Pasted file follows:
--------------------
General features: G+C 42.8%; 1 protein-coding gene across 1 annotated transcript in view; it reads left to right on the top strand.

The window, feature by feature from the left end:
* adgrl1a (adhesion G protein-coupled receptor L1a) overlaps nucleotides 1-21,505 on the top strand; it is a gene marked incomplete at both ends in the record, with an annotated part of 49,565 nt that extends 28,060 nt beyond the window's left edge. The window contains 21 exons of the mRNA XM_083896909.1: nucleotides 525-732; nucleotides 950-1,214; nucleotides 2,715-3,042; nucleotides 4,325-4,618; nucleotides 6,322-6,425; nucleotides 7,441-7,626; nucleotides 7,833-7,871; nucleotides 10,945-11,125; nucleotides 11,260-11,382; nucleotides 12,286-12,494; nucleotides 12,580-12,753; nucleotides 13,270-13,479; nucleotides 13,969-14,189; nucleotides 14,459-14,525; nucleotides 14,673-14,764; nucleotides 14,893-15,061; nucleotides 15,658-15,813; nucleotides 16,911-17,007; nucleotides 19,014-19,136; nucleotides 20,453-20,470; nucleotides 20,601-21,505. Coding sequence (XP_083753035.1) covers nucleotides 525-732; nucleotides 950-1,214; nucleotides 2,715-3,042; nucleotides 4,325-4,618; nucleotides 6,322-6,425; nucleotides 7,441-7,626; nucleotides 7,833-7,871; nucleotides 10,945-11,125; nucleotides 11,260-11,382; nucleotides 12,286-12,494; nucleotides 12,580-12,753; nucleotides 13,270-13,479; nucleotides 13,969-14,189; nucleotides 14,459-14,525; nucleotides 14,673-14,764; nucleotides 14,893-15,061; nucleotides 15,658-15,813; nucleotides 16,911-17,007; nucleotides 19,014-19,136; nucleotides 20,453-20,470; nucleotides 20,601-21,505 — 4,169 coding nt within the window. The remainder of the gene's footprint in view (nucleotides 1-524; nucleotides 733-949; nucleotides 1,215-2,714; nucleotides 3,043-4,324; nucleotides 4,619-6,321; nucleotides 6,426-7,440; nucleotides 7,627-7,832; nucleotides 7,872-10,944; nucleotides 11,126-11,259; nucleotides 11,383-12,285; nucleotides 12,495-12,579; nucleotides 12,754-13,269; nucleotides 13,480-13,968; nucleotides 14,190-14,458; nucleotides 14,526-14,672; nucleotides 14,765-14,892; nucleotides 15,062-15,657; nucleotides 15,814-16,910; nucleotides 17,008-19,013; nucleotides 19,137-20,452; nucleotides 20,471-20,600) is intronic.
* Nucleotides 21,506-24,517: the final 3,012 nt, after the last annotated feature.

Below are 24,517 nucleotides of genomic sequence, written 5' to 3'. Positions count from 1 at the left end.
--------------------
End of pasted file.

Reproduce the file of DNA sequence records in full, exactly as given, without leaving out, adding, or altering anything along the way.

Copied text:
General features: G+C 42.8%; 1 protein-coding gene across 1 annotated transcript in view; it reads left to right on the top strand.

The window, feature by feature from the left end:
* adgrl1a (adhesion G protein-coupled receptor L1a) overlaps nucleotides 1-21,505 on the top strand; it is a gene marked incomplete at both ends in the record, with an annotated part of 49,565 nt that extends 28,060 nt beyond the window's left edge. The window contains 21 exons of the mRNA XM_083896909.1: nucleotides 525-732; nucleotides 950-1,214; nucleotides 2,715-3,042; nucleotides 4,325-4,618; nucleotides 6,322-6,425; nucleotides 7,441-7,626; nucleotides 7,833-7,871; nucleotides 10,945-11,125; nucleotides 11,260-11,382; nucleotides 12,286-12,494; nucleotides 12,580-12,753; nucleotides 13,270-13,479; nucleotides 13,969-14,189; nucleotides 14,459-14,525; nucleotides 14,673-14,764; nucleotides 14,893-15,061; nucleotides 15,658-15,813; nucleotides 16,911-17,007; nucleotides 19,014-19,136; nucleotides 20,453-20,470; nucleotides 20,601-21,505. Coding sequence (XP_083753035.1) covers nucleotides 525-732; nucleotides 950-1,214; nucleotides 2,715-3,042; nucleotides 4,325-4,618; nucleotides 6,322-6,425; nucleotides 7,441-7,626; nucleotides 7,833-7,871; nucleotides 10,945-11,125; nucleotides 11,260-11,382; nucleotides 12,286-12,494; nucleotides 12,580-12,753; nucleotides 13,270-13,479; nucleotides 13,969-14,189; nucleotides 14,459-14,525; nucleotides 14,673-14,764; nucleotides 14,893-15,061; nucleotides 15,658-15,813; nucleotides 16,911-17,007; nucleotides 19,014-19,136; nucleotides 20,453-20,470; nucleotides 20,601-21,505 — 4,169 coding nt within the window. The remainder of the gene's footprint in view (nucleotides 1-524; nucleotides 733-949; nucleotides 1,215-2,714; nucleotides 3,043-4,324; nucleotides 4,619-6,321; nucleotides 6,426-7,440; nucleotides 7,627-7,832; nucleotides 7,872-10,944; nucleotides 11,126-11,259; nucleotides 11,383-12,285; nucleotides 12,495-12,579; nucleotides 12,754-13,269; nucleotides 13,480-13,968; nucleotides 14,190-14,458; nucleotides 14,526-14,672; nucleotides 14,765-14,892; nucleotides 15,062-15,657; nucleotides 15,814-16,910; nucleotides 17,008-19,013; nucleotides 19,137-20,452; nucleotides 20,471-20,600) is intronic.
* Nucleotides 21,506-24,517: the final 3,012 nt, after the last annotated feature.

Below are 24,517 nucleotides of genomic sequence, written 5' to 3'. Positions count from 1 at the left end.